The control grid, an ideal name for this element, is mounted close to the cathode and has the same general behavior as the anode. When the control grid is made positive, it exerts an attracting force on the electron cloud around the cathode. Although the distance between the cathode and the control grid is small, the electrons have considerable velocity by the time they reach the grid region. Unlike the anode, the control grid is mostly open space, and the majority of electrons hurl through to the anode, their inertia not permitting them to stop. Some electrons do impinge on the control grid structure, and, just as in the case of anode current, are returned directly to the cathode.
The Grid Circuit
The tube has now become the hub of activity for three different circuits. (Fig. 7). Two of these are the heater cathode circuit and the anode circuit. The new member is the grid circuit consisting of the cathode, the control grid, and the voltage source between the cathode and grid. Current moving in this circuit is appropriately called grid current. Not only does the triode encompass three different circuits, but each of these has its own voltage supply. The cathode has its filament voltage; the anode its anode voltage, while the voltage in the grid circuit is called bias.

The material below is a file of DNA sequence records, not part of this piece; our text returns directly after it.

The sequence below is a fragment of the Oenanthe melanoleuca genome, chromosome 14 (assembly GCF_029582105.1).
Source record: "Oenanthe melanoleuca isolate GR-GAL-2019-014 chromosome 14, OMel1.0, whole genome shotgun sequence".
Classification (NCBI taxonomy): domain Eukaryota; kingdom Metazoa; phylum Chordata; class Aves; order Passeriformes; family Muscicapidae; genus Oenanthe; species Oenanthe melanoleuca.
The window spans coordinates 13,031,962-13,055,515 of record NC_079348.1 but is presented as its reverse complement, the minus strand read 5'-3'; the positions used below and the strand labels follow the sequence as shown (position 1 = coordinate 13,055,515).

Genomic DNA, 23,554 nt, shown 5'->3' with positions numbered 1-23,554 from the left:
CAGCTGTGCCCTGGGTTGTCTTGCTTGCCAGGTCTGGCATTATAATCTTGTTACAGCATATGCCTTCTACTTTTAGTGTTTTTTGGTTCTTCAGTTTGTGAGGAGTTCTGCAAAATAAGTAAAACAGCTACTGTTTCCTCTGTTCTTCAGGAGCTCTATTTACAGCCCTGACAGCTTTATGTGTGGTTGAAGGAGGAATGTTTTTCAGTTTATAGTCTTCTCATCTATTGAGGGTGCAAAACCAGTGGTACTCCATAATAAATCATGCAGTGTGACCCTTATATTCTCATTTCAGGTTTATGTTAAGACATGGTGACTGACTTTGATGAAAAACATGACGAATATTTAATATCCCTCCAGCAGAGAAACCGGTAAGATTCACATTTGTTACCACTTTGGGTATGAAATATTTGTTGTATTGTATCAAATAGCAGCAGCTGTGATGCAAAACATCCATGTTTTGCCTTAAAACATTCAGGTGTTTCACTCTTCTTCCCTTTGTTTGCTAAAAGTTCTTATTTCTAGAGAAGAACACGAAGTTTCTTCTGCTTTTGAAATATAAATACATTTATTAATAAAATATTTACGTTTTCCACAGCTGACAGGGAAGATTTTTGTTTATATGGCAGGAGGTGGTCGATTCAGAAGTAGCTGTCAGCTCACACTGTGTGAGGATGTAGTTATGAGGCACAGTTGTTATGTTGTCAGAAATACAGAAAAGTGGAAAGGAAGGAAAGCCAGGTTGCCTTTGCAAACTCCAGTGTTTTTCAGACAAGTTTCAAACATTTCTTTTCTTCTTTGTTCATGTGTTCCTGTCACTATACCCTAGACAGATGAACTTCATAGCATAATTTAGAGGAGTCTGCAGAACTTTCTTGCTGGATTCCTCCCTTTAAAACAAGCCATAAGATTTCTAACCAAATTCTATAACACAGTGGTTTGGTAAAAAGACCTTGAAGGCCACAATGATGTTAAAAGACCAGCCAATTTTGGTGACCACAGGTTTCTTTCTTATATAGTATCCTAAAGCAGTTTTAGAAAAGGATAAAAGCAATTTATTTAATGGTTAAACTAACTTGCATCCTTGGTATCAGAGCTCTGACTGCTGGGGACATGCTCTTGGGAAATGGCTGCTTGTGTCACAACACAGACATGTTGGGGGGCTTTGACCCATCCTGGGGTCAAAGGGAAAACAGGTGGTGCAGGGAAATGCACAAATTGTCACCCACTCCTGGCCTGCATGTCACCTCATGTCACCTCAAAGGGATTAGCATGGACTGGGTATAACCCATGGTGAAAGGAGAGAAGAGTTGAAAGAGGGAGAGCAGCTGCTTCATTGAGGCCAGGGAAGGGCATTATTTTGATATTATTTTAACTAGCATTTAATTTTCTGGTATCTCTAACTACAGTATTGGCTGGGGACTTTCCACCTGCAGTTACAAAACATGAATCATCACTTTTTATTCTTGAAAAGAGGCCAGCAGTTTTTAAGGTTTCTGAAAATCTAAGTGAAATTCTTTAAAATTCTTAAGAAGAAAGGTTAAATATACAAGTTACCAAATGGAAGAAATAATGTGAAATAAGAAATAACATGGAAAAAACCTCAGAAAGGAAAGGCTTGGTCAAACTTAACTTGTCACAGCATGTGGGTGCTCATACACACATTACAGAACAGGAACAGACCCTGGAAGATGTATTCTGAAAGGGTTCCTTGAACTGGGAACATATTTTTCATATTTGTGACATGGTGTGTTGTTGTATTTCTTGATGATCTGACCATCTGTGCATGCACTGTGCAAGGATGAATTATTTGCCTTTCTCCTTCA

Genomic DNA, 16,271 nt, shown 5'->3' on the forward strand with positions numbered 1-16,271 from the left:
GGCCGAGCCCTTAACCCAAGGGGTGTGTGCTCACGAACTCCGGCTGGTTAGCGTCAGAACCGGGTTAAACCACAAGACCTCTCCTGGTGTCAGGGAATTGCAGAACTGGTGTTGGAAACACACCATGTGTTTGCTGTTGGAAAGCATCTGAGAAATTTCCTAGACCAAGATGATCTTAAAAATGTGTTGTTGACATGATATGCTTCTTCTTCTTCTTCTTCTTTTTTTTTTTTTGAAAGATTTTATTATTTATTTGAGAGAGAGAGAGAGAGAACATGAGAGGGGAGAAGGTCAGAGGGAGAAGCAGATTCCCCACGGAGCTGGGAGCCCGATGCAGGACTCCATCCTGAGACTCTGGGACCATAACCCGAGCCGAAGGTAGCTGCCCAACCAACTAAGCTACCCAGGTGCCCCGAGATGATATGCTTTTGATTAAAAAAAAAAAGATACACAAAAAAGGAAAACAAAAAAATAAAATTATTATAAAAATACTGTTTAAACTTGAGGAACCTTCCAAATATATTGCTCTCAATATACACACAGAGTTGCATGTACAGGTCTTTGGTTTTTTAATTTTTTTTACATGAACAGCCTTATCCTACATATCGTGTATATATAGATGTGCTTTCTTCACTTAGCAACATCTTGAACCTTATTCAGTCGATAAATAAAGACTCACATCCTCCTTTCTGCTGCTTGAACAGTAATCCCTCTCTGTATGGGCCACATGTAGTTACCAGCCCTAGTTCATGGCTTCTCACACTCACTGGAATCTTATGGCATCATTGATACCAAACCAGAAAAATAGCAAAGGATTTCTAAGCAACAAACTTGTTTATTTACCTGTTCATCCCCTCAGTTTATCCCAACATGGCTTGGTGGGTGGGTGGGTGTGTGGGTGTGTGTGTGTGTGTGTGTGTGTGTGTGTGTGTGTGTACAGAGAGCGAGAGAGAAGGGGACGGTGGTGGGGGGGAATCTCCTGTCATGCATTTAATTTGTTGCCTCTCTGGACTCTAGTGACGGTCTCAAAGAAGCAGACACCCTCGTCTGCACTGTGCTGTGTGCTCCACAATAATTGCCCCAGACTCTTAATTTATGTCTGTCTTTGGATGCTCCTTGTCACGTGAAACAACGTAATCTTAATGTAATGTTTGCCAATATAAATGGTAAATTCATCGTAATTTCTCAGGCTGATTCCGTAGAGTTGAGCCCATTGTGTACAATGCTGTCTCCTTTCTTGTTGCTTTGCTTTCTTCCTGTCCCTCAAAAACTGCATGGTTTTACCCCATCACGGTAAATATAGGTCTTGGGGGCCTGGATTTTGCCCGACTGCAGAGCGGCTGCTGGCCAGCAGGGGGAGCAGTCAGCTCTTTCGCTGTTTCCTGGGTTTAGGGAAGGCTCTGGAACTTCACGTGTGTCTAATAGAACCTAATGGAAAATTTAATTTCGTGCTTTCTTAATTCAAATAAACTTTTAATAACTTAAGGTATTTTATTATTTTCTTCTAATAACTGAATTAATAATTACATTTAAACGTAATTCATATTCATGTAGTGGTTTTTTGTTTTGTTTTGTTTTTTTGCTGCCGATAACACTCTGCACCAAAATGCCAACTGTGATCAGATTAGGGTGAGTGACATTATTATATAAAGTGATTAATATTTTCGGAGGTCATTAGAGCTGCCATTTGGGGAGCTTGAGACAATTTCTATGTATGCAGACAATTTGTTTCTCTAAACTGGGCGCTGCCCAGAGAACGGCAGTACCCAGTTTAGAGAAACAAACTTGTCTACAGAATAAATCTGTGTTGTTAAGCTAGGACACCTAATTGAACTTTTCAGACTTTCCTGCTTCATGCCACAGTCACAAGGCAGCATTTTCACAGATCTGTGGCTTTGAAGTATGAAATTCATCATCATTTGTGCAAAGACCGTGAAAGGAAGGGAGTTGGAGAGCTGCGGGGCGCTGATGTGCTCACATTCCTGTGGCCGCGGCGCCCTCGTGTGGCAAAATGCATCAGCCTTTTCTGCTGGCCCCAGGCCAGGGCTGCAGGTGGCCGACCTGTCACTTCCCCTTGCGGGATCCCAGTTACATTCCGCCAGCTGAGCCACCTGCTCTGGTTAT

If permitted to do so, water from a kitchen faucet, because of the tremendous pressure behind it, could easily flood any kitchen. Restraint is-imposed by a valve and so water flow can be governed from no water at all, to a trickle, to full force. In a comparable manner, the number of electrons moving from cathode to anode is measurable in the multi-millions, and so some electron restraint is needed. This is accomplished easily enough by putting a negative voltage, a small minus voltage, on the control grid (Fig. 8). This does not stop the movement of electrons from the cathode to the anode, but it does reduce their number to a controllable amount.
Cause and Effect
The physical closeness of the grid to the cathode makes it a most effective current control element, far superior to the anode working in the same capacity.
It is entirely possible for 1 volt on the grid to be as effective as 50 or more volts on the anode. As the control grid is made more negative, current flow is reduced. Conversely, as it is made less negative, current flow to the anode rises.